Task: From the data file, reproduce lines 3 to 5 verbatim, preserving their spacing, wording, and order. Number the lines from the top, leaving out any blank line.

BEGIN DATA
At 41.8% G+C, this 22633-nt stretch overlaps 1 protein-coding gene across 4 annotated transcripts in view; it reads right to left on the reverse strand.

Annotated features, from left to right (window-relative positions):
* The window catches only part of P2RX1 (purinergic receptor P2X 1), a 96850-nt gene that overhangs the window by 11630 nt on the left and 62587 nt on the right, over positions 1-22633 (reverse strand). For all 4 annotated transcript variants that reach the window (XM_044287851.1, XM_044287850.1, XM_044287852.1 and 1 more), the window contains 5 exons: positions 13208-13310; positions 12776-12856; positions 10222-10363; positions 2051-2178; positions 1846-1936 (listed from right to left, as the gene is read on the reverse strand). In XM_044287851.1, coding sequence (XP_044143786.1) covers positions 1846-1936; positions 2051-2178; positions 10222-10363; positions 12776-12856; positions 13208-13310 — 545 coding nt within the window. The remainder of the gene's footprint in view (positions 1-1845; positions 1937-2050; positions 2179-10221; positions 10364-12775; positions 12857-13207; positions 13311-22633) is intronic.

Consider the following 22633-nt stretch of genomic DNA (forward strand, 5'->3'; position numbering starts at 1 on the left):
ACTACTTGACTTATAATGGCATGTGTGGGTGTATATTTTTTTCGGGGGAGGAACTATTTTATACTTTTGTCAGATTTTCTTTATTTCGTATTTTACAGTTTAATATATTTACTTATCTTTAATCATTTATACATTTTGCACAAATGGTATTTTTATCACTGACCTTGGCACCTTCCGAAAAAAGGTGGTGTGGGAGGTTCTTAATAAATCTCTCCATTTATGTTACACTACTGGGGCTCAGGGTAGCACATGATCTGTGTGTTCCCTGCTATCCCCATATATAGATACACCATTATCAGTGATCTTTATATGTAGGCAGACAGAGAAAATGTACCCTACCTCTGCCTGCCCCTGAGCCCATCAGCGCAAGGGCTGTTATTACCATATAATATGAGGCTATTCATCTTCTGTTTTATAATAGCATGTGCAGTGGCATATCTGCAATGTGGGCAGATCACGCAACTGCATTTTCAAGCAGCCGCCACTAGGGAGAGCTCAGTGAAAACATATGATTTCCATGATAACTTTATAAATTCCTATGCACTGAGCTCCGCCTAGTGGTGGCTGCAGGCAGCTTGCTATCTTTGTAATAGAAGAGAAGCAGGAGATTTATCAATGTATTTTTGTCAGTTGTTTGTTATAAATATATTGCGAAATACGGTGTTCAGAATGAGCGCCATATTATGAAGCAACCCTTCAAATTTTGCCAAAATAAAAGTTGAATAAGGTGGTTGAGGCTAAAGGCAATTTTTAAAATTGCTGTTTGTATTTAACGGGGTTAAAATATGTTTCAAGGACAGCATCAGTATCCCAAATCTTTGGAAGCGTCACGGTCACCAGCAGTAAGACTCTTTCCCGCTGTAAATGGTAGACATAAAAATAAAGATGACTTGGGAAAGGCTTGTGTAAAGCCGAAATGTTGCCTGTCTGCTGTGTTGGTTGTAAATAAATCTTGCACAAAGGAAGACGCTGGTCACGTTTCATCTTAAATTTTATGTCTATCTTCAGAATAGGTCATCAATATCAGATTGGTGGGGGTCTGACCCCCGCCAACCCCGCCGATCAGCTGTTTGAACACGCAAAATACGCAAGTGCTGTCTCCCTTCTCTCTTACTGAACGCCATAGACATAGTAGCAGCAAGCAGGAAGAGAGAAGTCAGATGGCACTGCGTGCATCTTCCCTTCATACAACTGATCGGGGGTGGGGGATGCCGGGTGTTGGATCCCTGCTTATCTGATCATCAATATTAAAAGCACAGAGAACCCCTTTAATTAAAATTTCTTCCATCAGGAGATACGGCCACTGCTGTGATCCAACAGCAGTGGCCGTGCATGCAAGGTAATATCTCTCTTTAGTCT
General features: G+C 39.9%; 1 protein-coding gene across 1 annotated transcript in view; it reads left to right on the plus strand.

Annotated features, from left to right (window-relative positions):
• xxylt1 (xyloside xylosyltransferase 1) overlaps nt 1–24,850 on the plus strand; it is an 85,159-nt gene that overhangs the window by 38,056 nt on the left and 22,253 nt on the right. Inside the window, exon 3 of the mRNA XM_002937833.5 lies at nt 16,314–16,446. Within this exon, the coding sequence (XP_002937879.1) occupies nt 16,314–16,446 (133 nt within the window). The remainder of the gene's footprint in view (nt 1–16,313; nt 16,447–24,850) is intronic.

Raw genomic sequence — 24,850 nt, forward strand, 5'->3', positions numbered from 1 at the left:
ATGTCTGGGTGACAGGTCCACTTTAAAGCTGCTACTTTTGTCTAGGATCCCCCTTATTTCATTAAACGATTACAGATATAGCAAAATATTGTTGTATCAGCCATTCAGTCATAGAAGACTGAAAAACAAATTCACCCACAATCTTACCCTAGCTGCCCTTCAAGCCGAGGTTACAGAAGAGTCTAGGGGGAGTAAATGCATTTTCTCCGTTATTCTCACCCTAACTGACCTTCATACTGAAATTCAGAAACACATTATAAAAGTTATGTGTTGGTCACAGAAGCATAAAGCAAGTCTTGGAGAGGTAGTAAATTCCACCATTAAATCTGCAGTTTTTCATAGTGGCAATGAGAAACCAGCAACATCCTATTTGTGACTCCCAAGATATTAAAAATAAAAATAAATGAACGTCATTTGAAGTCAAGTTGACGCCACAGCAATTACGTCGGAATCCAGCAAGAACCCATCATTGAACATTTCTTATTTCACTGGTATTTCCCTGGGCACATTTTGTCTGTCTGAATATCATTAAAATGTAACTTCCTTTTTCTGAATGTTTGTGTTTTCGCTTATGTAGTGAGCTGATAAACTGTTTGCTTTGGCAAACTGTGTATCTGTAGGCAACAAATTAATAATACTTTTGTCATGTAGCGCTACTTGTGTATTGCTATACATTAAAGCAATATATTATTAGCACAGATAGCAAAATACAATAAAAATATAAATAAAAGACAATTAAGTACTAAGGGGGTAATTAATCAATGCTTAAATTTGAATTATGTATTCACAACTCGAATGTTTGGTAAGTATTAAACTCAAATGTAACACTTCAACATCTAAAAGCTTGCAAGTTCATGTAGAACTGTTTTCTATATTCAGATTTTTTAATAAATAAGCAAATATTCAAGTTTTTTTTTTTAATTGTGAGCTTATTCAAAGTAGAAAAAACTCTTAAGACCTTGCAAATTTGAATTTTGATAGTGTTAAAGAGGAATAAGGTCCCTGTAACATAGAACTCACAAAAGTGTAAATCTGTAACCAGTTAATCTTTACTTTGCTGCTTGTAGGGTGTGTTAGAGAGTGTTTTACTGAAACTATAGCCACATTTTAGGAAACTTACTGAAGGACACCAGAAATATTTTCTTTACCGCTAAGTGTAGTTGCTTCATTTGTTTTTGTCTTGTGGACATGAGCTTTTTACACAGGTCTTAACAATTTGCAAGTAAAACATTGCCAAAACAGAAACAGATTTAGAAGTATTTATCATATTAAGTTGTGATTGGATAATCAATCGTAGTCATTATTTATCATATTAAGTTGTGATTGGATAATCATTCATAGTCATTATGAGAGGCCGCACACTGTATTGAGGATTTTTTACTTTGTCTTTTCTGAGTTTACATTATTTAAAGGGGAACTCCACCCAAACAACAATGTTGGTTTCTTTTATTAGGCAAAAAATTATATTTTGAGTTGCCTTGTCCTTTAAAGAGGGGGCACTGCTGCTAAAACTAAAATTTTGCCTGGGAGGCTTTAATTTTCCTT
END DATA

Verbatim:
* The window catches only part of P2RX1 (purinergic receptor P2X 1), a 96850-nt gene that overhangs the window by 11630 nt on the left and 62587 nt on the right, over positions 1-22633 (reverse strand). For all 4 annotated transcript variants that reach the window (XM_044287851.1, XM_044287850.1, XM_044287852.1 and 1 more), the window contains 5 exons: positions 13208-13310; positions 12776-12856; positions 10222-10363; positions 2051-2178; positions 1846-1936 (listed from right to left, as the gene is read on the reverse strand). In XM_044287851.1, coding sequence (XP_044143786.1) covers positions 1846-1936; positions 2051-2178; positions 10222-10363; positions 12776-12856; positions 13208-13310 — 545 coding nt within the window. The remainder of the gene's footprint in view (positions 1-1845; positions 1937-2050; positions 2179-10221; positions 10364-12775; positions 12857-13207; positions 13311-22633) is intronic.

Consider the following 22633-nt stretch of genomic DNA (forward strand, 5'->3'; position numbering starts at 1 on the left):
ACTACTTGACTTATAATGGCATGTGTGGGTGTATATTTTTTTCGGGGGAGGAACTATTTTATACTTTTGTCAGATTTTCTTTATTTCGTATTTTACAGTTTAATATATTTACTTATCTTTAATCATTTATACATTTTGCACAAATGGTATTTTTATCACTGACCTTGGCACCTTCCGAAAAAAGGTGGTGTGGGAGGTTCTTAATAAATCTCTCCATTTATGTTACACTACTGGGGCTCAGGGTAGCACATGATCTGTGTGTTCCCTGCTATCCCCATATATAGATACACCATTATCAGTGATCTTTATATGTAGGCAGACAGAGAAAATGTACCCTACCTCTGCCTGCCCCTGAGCCCATCAGCGCAAGGGCTGTTATTACCATATAATATGAGGCTATTCATCTTCTGTTTTATAATAGCATGTGCAGTGGCATATCTGCAATGTGGGCAGATCACGCAACTGCATTTTCAAGCAGCCGCCACTAGGGAGAGCTCAGTGAAAACATATGATTTCCATGATAACTTTATAAATTCCTATGCACTGAGCTCCGCCTAGTGGTGGCTGCAGGCAGCTTGCTATCTTTGTAATAGAAGAGAAGCAGGAGATTTATCAATGTATTTTTGTCAGTTGTTTGTTATAAATATATTGCGAAATACGGTGTTCAGAATGAGCGCCATATTATGAAGCAACCCTTCAAATTTTGCCAAAATAAAAGTTGAATAAGGTGGTTGAGGCTAAAGGCAATTTTTAAAATTGCTGTTTGTATTTAACGGGGTTAAAATATGTTTCAAGGACAGCATCAGTATCCCAAATCTTTGGAAGCGTCACGGTCACCAGCAGTAAGACTCTTTCCCGCTGTAAATGGTAGACATAAAAATAAAGATGACTTGGGAAAGGCTTGTGTAAAGCCGAAATGTTGCCTGTCTGCTGTGTTGGTTGTAAATAAATCTTGCACAAAGGAAGACGCTGGTCACGTTTCATCTTAAATTTTATGTCTATCTTCAGAATAGGTCATCAATATCAGATTGGTGGGGGTCTGACCCCCGCCAACCCCGCCGATCAGCTGTTTGAACACGCAAAATACGCAAGTGCTGTCTCCCTTCTCTCTTACTGAACGCCATAGACATAGTAGCAGCAAGCAGGAAGAGAGAAGTCAGATGGCACTGCGTGCATCTTCCCTTCATACAACTGATCGGGGGTGGGGGATGCCGGGTGTTGGATCCCTGCTTATCTGATCATCAATATTAAAAGCACAGAGAACCCCTTTAATTAAAATTTCTTCCATCAGGAGATACGGCCACTGCTGTGATCCAACAGCAGTGGCCGTGCATGCAAGGTAATATCTCTCTTTAGTCT